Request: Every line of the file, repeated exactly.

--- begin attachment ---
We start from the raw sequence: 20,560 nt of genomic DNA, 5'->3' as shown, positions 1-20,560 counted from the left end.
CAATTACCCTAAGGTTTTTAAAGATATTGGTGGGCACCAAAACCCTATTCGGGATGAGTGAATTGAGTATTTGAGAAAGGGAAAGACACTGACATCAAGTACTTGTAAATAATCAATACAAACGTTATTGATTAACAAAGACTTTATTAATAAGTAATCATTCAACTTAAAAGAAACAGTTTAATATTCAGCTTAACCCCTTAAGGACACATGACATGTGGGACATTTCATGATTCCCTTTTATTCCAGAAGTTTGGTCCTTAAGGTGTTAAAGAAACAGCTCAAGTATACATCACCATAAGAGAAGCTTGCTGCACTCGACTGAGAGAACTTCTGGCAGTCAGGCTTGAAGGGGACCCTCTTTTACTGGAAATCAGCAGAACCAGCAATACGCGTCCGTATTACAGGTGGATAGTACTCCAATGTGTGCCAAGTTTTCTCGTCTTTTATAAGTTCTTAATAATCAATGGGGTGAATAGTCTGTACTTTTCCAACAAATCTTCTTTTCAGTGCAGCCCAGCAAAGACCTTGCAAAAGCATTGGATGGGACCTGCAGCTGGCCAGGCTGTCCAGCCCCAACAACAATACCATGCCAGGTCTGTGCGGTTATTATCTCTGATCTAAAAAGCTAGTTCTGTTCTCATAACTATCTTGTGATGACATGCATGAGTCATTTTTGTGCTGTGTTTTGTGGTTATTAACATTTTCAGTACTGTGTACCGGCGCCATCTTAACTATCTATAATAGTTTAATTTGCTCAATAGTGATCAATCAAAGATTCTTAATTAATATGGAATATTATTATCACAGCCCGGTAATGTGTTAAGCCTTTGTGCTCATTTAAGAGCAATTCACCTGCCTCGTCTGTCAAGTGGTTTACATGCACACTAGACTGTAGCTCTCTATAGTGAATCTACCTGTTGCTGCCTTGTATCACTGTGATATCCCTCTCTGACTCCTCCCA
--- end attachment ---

We start from the raw sequence: 20,560 nt of genomic DNA, 5'->3' as shown, positions 1-20,560 counted from the left end.
CAATTACCCTAAGGTTTTTAAAGATATTGGTGGGCACCAAAACCCTATTCGGGATGAGTGAATTGAGTATTTGAGAAAGGGAAAGACACTGACATCAAGTACTTGTAAATAATCAATACAAACGTTATTGATTAACAAAGACTTTATTAATAAGTAATCATTCAACTTAAAAGAAACAGTTTAATATTCAGCTTAACCCCTTAAGGACACATGACATGTGGGACATTTCATGATTCCCTTTTATTCCAGAAGTTTGGTCCTTAAGGTGTTAAAGAAACAGCTCAAGTATACATCACCATAAGAGAAGCTTGCTGCACTCGACTGAGAGAACTTCTGGCAGTCAGGCTTGAAGGGGACCCTCTTTTACTGGAAATCAGCAGAACCAGCAATACGCGTCCGTATTACAGGTGGATAGTACTCCAATGTGTGCCAAGTTTTCTCGTCTTTTATAAGTTCTTAATAATCAATGGGGTGAATAGTCTGTACTTTTCCAACAAATCTTCTTTTCAGTGCAGCCCAGCAAAGACCTTGCAAAAGCATTGGATGGGACCTGCAGCTGGCCAGGCTGTCCAGCCCCAACAACAATACCATGCCAGGTCTGTGCGGTTATTATCTCTGATCTAAAAAGCTAGTTCTGTTCTCATAACTATCTTGTGATGACATGCATGAGTCATTTTTGTGCTGTGTTTTGTGGTTATTAACATTTTCAGTACTGTGTACCGGCGCCATCTTAACTATCTATAATAGTTTAATTTGCTCAATAGTGATCAATCAAAGATTCTTAATTAATATGGAATATTATTATCACAGCCCGGTAATGTGTTAAGCCTTTGTGCTCATTTAAGAGCAATTCACCTGCCTCGTCTGTCAAGTGGTTTACATGCACACTAGACTGTAGCTCTCTATAGTGAATCTACCTGTTGCTGCCTTGTATCACTGTGATATCCCTCTCTGACTCCTCCCA